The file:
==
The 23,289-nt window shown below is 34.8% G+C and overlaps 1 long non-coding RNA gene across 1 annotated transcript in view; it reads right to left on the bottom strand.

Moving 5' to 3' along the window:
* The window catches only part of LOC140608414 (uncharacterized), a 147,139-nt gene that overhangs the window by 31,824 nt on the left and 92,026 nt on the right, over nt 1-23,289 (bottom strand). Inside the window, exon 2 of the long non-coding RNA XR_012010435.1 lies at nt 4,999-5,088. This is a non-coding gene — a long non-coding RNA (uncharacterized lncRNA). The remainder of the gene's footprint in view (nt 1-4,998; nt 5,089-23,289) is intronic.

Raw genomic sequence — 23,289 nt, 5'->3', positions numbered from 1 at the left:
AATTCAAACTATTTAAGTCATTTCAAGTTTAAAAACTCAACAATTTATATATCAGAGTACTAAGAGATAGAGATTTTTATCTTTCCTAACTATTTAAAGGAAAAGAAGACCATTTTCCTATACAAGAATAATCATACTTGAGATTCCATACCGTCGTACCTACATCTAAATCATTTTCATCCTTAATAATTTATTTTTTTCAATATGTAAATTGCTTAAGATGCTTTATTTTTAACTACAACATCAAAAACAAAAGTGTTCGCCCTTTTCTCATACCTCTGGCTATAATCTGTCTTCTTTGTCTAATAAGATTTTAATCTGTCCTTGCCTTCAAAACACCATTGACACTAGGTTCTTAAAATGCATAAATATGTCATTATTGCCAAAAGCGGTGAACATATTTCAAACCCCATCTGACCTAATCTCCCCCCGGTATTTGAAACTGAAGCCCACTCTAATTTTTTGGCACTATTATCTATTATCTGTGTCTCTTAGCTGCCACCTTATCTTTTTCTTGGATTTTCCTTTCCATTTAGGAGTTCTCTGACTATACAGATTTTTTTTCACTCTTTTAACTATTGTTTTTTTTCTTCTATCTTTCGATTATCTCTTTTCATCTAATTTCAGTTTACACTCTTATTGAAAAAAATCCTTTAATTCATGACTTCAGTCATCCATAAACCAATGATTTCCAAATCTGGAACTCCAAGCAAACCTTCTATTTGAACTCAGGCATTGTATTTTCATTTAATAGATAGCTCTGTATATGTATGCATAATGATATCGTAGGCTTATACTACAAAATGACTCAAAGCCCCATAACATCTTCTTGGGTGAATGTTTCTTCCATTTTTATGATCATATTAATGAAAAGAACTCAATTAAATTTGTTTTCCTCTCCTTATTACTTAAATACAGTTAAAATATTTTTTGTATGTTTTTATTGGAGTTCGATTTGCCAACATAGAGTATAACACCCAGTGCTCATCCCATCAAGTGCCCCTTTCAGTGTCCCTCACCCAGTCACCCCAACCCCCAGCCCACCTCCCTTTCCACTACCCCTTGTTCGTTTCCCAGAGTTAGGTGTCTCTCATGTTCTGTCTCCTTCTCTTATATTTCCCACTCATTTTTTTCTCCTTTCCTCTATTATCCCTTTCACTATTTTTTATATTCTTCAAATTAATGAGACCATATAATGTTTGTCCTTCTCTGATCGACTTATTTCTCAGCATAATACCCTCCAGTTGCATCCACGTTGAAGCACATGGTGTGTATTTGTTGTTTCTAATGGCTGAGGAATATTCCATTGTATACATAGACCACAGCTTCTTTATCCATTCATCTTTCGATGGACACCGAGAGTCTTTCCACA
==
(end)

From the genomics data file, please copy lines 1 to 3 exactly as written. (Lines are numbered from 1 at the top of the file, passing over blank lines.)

The 23,289-nt window shown below is 34.8% G+C and overlaps 1 long non-coding RNA gene across 1 annotated transcript in view; it reads right to left on the bottom strand.

Moving 5' to 3' along the window:
* The window catches only part of LOC140608414 (uncharacterized), a 147,139-nt gene that overhangs the window by 31,824 nt on the left and 92,026 nt on the right, over nt 1-23,289 (bottom strand). Inside the window, exon 2 of the long non-coding RNA XR_012010435.1 lies at nt 4,999-5,088. This is a non-coding gene — a long non-coding RNA (uncharacterized lncRNA). The remainder of the gene's footprint in view (nt 1-4,998; nt 5,089-23,289) is intronic.